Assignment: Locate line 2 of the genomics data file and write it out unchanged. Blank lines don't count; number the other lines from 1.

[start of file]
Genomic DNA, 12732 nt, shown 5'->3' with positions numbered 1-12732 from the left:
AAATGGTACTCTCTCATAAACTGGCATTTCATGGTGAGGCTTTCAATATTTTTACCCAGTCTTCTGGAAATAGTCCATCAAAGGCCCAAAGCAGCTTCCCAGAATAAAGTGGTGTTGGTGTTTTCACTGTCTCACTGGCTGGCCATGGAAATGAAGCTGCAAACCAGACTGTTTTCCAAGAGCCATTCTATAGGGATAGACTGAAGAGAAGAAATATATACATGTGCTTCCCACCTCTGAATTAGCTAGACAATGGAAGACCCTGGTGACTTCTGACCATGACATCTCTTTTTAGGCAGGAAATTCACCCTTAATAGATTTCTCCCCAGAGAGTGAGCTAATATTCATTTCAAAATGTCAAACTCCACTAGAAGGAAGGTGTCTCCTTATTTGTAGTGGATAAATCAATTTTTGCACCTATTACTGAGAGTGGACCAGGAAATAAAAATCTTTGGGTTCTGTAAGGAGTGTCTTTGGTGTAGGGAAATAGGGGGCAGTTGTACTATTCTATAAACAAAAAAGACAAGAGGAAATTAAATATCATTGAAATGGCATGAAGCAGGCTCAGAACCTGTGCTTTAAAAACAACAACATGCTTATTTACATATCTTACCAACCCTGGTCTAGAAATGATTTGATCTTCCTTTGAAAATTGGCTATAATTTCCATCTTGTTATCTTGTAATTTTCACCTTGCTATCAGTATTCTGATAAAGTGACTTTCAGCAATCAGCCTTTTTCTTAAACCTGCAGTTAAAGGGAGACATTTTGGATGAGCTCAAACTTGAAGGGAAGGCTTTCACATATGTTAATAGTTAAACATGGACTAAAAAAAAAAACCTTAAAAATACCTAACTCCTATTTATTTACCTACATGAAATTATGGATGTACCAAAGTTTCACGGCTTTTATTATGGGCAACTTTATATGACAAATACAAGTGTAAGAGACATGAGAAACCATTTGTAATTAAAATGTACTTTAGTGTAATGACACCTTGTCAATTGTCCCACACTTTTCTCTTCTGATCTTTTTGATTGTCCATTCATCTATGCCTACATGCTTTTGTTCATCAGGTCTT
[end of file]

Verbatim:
AAATGGTACTCTCTCATAAACTGGCATTTCATGGTGAGGCTTTCAATATTTTTACCCAGTCTTCTGGAAATAGTCCATCAAAGGCCCAAAGCAGCTTCCCAGAATAAAGTGGTGTTGGTGTTTTCACTGTCTCACTGGCTGGCCATGGAAATGAAGCTGCAAACCAGACTGTTTTCCAAGAGCCATTCTATAGGGATAGACTGAAGAGAAGAAATATATACATGTGCTTCCCACCTCTGAATTAGCTAGACAATGGAAGACCCTGGTGACTTCTGACCATGACATCTCTTTTTAGGCAGGAAATTCACCCTTAATAGATTTCTCCCCAGAGAGTGAGCTAATATTCATTTCAAAATGTCAAACTCCACTAGAAGGAAGGTGTCTCCTTATTTGTAGTGGATAAATCAATTTTTGCACCTATTACTGAGAGTGGACCAGGAAATAAAAATCTTTGGGTTCTGTAAGGAGTGTCTTTGGTGTAGGGAAATAGGGGGCAGTTGTACTATTCTATAAACAAAAAAGACAAGAGGAAATTAAATATCATTGAAATGGCATGAAGCAGGCTCAGAACCTGTGCTTTAAAAACAACAACATGCTTATTTACATATCTTACCAACCCTGGTCTAGAAATGATTTGATCTTCCTTTGAAAATTGGCTATAATTTCCATCTTGTTATCTTGTAATTTTCACCTTGCTATCAGTATTCTGATAAAGTGACTTTCAGCAATCAGCCTTTTTCTTAAACCTGCAGTTAAAGGGAGACATTTTGGATGAGCTCAAACTTGAAGGGAAGGCTTTCACATATGTTAATAGTTAAACATGGACTAAAAAAAAAAACCTTAAAAATACCTAACTCCTATTTATTTACCTACATGAAATTATGGATGTACCAAAGTTTCACGGCTTTTATTATGGGCAACTTTATATGACAAATACAAGTGTAAGAGACATGAGAAACCATTTGTAATTAAAATGTACTTTAGTGTAATGACACCTTGTCAATTGTCCCACACTTTTCTCTTCTGATCTTTTTGATTGTCCATTCATCTATGCCTACATGCTTTTGTTCATCAGGTCTT